High court gives Mumbai woman permission to abort 25-week abnormal foetus
The bench gave the Jogeshwari resident permission after the committee it appointed confirmed that if the child was born, it would be severely handicapped for life.mumbai Updated: Nov 07, 2017 09:38 IST
The Bombay high court on Monday granted permission to a Jogeshwari resident to abort her 25-week foetus , which has been detected with a severe abnormality. This is the first such order from the court, which, in 2008, denied permission to a Bhayander resident who also wanted to terminate her pregnancy as the foetus had heart complications.
The petitioner’s lawyer said the foetus was diagnosed with Arnold Chiari malformation [type II] — a condition in which there are structural defects in the cerebellum [part of the brain at the back of the skull]. The family approached Dr Nikhil Datar, a Mumbai-based gynaecologist, who has been providing legal and medical advice to women past the 20-week legal deadline for abortion.
This year alone, 17 women from Mumbai and its neighbouring suburbs had to approach the Supreme Court for permission to terminate their pregnancies. The Medical Termination of Pregnancy Act does not allow abortions beyond 20 weeks of pregnancy, except in cases where there is a threat to the mother’s life. Any person or doctor breaching these provisions can be sent to jail for up to seven years. There is a proposal to amend the law, allowing abortion up to 24 weeks.
“In view of the peculiar situation [pertaining to the foetus’ medical complications] and having due regard of the fundamental rights conferred on the petitioner under Article 21 of the Constitution of India to live life of dignity, it will be appropriate and in the interest of justice to permit the petitioner to undergo medical termination of pregnancy under the provision of the Medical termination of Pregnancy Act, 1971,” said a bench of justice Shantanu Kemkar and justice G S Kulkarni on Monday.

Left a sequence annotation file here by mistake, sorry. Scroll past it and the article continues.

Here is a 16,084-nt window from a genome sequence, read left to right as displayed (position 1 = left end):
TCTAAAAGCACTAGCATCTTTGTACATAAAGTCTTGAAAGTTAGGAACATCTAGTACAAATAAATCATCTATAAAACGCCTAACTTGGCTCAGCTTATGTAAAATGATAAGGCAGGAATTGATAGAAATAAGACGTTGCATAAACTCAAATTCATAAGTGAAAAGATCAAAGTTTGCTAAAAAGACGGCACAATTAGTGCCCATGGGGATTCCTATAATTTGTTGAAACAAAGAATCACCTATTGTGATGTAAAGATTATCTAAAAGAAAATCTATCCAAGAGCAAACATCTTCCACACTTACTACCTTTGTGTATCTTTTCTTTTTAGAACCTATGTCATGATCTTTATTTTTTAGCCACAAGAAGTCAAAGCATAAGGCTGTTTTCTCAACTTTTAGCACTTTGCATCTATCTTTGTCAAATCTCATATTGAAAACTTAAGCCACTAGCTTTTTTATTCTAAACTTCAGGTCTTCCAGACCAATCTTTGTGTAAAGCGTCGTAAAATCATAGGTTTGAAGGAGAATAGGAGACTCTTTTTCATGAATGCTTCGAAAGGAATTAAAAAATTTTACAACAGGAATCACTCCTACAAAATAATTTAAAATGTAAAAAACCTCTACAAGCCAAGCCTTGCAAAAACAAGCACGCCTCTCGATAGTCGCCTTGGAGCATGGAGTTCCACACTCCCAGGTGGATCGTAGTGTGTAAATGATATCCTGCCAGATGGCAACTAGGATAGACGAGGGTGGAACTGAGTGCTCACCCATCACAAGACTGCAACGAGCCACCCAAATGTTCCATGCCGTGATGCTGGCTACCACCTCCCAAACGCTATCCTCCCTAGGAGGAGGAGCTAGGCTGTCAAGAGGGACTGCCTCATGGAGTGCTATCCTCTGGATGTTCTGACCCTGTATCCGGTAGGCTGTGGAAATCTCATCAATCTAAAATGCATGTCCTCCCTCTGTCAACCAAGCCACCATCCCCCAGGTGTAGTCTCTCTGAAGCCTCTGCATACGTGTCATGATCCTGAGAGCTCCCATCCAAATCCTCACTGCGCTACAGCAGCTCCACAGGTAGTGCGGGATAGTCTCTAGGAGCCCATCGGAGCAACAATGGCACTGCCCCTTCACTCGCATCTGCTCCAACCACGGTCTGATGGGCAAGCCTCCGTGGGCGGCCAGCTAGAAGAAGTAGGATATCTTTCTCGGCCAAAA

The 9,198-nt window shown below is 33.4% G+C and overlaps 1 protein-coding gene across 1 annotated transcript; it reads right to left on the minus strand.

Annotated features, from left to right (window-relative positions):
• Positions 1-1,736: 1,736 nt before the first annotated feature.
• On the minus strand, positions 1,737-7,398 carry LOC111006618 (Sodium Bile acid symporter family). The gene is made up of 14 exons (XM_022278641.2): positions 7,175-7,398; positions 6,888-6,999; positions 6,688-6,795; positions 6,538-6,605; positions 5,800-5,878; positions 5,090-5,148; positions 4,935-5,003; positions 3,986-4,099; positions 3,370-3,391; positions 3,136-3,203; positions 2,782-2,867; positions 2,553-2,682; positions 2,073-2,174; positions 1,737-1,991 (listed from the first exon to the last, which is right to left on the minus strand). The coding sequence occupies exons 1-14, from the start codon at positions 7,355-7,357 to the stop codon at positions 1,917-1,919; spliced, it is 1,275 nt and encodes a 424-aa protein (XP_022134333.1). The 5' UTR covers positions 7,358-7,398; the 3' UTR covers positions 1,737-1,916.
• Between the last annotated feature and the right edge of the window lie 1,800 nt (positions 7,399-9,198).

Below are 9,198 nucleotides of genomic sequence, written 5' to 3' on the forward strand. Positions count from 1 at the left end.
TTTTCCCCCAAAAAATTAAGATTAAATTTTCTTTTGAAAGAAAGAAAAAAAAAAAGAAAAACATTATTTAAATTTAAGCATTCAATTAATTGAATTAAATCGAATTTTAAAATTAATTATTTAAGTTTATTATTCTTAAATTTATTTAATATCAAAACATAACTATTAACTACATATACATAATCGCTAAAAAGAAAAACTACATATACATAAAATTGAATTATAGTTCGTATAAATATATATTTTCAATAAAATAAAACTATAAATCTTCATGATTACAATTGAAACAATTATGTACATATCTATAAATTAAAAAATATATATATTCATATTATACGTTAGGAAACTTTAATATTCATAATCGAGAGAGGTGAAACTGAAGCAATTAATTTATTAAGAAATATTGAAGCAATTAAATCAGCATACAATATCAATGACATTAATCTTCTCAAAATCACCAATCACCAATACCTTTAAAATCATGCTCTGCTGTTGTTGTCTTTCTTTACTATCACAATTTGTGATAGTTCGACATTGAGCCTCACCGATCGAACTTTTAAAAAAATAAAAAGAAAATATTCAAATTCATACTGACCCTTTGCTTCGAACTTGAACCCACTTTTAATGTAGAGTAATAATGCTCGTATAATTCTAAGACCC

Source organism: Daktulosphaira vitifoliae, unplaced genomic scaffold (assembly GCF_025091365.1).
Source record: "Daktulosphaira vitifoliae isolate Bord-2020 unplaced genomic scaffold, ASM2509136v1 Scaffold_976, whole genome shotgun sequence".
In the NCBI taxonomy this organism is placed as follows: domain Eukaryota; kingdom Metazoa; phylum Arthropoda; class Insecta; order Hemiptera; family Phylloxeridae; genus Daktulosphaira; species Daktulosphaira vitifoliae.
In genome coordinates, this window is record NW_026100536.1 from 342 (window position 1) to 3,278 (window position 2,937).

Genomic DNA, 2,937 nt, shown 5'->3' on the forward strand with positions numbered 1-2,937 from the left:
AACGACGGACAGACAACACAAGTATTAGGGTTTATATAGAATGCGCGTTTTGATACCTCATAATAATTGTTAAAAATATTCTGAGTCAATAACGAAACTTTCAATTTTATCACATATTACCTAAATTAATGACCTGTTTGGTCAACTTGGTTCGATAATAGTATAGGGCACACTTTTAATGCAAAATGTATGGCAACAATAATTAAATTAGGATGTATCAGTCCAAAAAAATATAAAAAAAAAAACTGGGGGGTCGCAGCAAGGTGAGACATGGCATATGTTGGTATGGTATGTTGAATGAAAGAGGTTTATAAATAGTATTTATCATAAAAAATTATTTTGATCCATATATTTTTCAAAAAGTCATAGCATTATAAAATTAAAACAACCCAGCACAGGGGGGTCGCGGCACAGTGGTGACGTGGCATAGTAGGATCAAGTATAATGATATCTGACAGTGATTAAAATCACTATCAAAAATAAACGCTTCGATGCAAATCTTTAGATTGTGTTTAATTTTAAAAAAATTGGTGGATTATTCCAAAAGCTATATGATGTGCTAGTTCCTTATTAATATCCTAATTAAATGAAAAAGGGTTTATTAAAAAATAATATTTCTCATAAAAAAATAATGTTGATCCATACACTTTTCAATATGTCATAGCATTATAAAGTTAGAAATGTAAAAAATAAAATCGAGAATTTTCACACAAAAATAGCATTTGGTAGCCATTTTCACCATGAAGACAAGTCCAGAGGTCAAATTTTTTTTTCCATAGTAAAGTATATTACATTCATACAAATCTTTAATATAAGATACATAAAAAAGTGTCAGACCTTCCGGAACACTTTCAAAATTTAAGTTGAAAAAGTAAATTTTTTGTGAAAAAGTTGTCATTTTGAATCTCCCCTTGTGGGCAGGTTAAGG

The bench said it was very difficult for to refuse permission to the petitioner because the court is certain that if the child is born it will be physically handicapped for life, which cannot be avoided.
On November 3, the HC constituted a committee of experts from Sir JJ Hospital to examine the woman and submit a report on her psychological and physiological condition. The committee, in its report dated November 4, stated that because of the abnormalities in the foetus, the chances of morbidity and mortality are high, and that if the child was born, it would require multiple surgeries.
“There are high chances of meningitis, mental complications, paralysis of lower limb and loss of urine and bowel control. The condition of the foetus fulfils the criteria of substantial risk of serious physical handicap in the foetus,” experts from Sir JJ Hospital stated in the report.
The experts further stated that the pregnancy has advanced to 25 weeks and six days and at this stage the risk of termination is the same as continuing with the pregnancy. “Thus, if the court permits, the pregnancy can be terminated as desired by the woman,” experts added.